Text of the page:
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Dear Miss Breed: True Stories of the Japanese American Incarceration During World War II and a Librarian Who Made a Difference (book)

  • Books
  • Grades 7-8, Grades 9-12, Adult
  • Grades 7-8
  • Young Adult
  • Coming of age, Communication – verbal and nonverbal, Heroism – real and perceived, Injustice
  • Widely available

Book for young adult readers by Joanne Oppenheim that tells the story of the wartime incarceration of Japanese Americans through the wartime correspondence between a San Diego librarian and the incarcerated young people whom she had befriended at the library.

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Crossroads in Nihonmachi (film)

  • Films and Video
  • Grades 9-12, Adult
  • Documentary
  • Displacement, Importance of community, Rebirth
  • Limited availability

A 2006 documentary film by Adrianne Anderson and Tony Sondag about the redevelopment struggle in San Francisco's Japantown. As in other cities on the West Coast, plans for urban renewal disproportionately affected ethnic minorities including Japanese Americans, destroying or diminishing historical Japantowns after World War II. The film traces the history of San Francisco's Nihonmachi, focusing on the eviction of Japanese American residents of San Francisco's Nihonmachi starting in the 1960s—drawing parallels with the 1942 eviction of Japanese Americans under Executive Order 9066—and 1970s efforts by community members to halt evictions and preserve and reclaim the community and its history. The film covers the 100th anniversary celebration of the community in 2006, while also noting the continuing threats it faces.

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Crossroads: Boyle Heights (film)

  • Films and Video
  • Grades 9-12, Adult
  • Documentary
  • Importance of community, Immigrant experience, Working class struggles, Growing up – pain or pleasure
  • Widely available

A documentary film compiled from life histories of past and present residents of Boyle Heights, a working-class neighborhood east of downtown Los Angeles. From the 1920s-1950s, Boyle Heights was a racially and ethnically diverse home to immigrants from Mexico, Japan, England, Germany, Russia and Armenia as well as people from the east, the south and the southwest portions of the United States who lived, worked and worshiped in the area. The film also explores how the mass incarceration of Japanese Americans and their postwar return affected businesses and friendships. While many Japanese Americans faced hostility in other parts of Los Angeles, residents of Boyle Heights share stories of a deeper empathy with the plight of those incarcerated. Crossroads: Boyle Heights was originally produced to accompany the exhibition Boyle Heights: The Power of Place (2002) at the Japanese American National Museum.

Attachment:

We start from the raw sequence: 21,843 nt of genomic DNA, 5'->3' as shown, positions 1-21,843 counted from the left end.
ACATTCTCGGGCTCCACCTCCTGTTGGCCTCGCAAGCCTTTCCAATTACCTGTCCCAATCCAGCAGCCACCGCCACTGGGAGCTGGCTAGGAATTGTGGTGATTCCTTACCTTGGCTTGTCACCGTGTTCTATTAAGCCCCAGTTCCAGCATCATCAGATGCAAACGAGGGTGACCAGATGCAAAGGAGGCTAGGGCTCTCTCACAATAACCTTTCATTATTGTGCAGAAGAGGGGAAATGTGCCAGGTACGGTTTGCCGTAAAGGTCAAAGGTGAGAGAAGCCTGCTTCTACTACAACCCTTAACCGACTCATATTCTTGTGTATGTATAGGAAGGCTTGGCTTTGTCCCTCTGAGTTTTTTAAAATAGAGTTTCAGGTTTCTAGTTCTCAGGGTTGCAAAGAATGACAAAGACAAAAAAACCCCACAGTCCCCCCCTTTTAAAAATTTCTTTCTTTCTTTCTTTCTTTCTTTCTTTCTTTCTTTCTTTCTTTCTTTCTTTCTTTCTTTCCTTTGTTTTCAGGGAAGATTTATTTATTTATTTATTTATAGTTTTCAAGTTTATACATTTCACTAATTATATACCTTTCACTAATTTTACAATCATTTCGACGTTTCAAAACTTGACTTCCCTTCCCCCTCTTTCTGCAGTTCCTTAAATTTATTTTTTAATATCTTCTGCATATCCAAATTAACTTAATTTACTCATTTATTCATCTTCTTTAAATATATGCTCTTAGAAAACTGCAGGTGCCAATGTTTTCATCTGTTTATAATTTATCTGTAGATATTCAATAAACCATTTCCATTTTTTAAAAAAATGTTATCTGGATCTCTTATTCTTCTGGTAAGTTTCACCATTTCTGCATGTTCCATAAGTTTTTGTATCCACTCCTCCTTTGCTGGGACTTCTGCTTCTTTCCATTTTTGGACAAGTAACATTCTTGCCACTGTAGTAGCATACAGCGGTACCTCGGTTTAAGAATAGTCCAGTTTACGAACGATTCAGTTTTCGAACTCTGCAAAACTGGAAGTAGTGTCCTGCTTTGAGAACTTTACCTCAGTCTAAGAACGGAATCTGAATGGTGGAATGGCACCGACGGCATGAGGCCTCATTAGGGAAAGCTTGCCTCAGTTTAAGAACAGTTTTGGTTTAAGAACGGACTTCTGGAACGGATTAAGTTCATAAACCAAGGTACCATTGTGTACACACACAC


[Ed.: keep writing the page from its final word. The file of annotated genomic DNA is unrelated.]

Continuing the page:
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Dear Miss Breed: Letters from Camp (exhibition)

  • Museum Exhibitions
  • Grades 3-5, Grades 6-8, Grades 9-12, Adult
  • History
  • Importance of community, Power of words
  • Available

Exhibition at the Japanese American National Museum (JANM) based on the letters sent to librarian Clara Breed by Japanese American students forcibly removed to concentration camps. Dear Miss Breed opened in JANM's Legacy Center gallery on January 14, 1997, and closed on April 13, 1997. A short film of the same name was also featured in the exhibition. Though it did not travel subsequently, an online version of the exhibition was created and is available at the JANM website.

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Executive Order 9066 (exhibition)

  • Museum Exhibitions
  • Grades 6-8, Grades 9-12, Adult
  • History, Art, Photography
  • Injustice, Evils of racism
  • Limited availability

Landmark photographic exhibition on the forced removal and incarceration of Japanese Americans curated by Richard and Maisie Conrat for the California Historical Society in 1972. The first exhibition on this topic to tour nationally—including such venues as the Corcoran Gallery in Washington, D.C. and the Whitney Museum of American Art in New York—it likely introduced many Americans to this story and was part of a resurgence of interest in the topic both inside and outside the Japanese American community in the 1970s.

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Fighting for Tomorrow: Japanese Americans in America's Wars (exhibition)

  • Museum Exhibitions
  • Grades 6-8, Grades 9-12, Adult
  • History